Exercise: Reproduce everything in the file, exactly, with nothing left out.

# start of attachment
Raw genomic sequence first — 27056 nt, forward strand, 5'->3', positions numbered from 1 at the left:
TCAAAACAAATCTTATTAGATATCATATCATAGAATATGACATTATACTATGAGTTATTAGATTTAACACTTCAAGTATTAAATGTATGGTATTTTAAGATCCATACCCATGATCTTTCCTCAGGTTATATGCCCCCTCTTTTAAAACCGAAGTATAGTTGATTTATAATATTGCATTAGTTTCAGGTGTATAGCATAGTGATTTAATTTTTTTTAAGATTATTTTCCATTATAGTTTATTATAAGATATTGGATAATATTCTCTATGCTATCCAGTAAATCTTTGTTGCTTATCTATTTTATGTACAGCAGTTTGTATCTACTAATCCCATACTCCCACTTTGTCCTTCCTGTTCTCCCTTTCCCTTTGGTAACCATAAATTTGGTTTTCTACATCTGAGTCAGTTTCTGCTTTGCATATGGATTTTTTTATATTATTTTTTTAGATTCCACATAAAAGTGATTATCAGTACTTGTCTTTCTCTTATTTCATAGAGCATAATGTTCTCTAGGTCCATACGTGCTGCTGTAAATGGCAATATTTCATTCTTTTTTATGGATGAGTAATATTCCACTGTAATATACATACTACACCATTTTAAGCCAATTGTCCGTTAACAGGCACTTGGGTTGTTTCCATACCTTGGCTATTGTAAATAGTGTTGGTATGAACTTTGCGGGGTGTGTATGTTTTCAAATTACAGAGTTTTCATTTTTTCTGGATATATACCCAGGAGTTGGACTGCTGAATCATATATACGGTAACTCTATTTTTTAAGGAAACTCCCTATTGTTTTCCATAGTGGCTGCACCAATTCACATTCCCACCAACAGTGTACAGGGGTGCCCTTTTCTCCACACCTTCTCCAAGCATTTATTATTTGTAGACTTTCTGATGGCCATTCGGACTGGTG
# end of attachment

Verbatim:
Raw genomic sequence first — 27056 nt, forward strand, 5'->3', positions numbered from 1 at the left:
TCAAAACAAATCTTATTAGATATCATATCATAGAATATGACATTATACTATGAGTTATTAGATTTAACACTTCAAGTATTAAATGTATGGTATTTTAAGATCCATACCCATGATCTTTCCTCAGGTTATATGCCCCCTCTTTTAAAACCGAAGTATAGTTGATTTATAATATTGCATTAGTTTCAGGTGTATAGCATAGTGATTTAATTTTTTTTAAGATTATTTTCCATTATAGTTTATTATAAGATATTGGATAATATTCTCTATGCTATCCAGTAAATCTTTGTTGCTTATCTATTTTATGTACAGCAGTTTGTATCTACTAATCCCATACTCCCACTTTGTCCTTCCTGTTCTCCCTTTCCCTTTGGTAACCATAAATTTGGTTTTCTACATCTGAGTCAGTTTCTGCTTTGCATATGGATTTTTTTATATTATTTTTTTAGATTCCACATAAAAGTGATTATCAGTACTTGTCTTTCTCTTATTTCATAGAGCATAATGTTCTCTAGGTCCATACGTGCTGCTGTAAATGGCAATATTTCATTCTTTTTTATGGATGAGTAATATTCCACTGTAATATACATACTACACCATTTTAAGCCAATTGTCCGTTAACAGGCACTTGGGTTGTTTCCATACCTTGGCTATTGTAAATAGTGTTGGTATGAACTTTGCGGGGTGTGTATGTTTTCAAATTACAGAGTTTTCATTTTTTCTGGATATATACCCAGGAGTTGGACTGCTGAATCATATATACGGTAACTCTATTTTTTAAGGAAACTCCCTATTGTTTTCCATAGTGGCTGCACCAATTCACATTCCCACCAACAGTGTACAGGGGTGCCCTTTTCTCCACACCTTCTCCAAGCATTTATTATTTGTAGACTTTCTGATGGCCATTCGGACTGGTG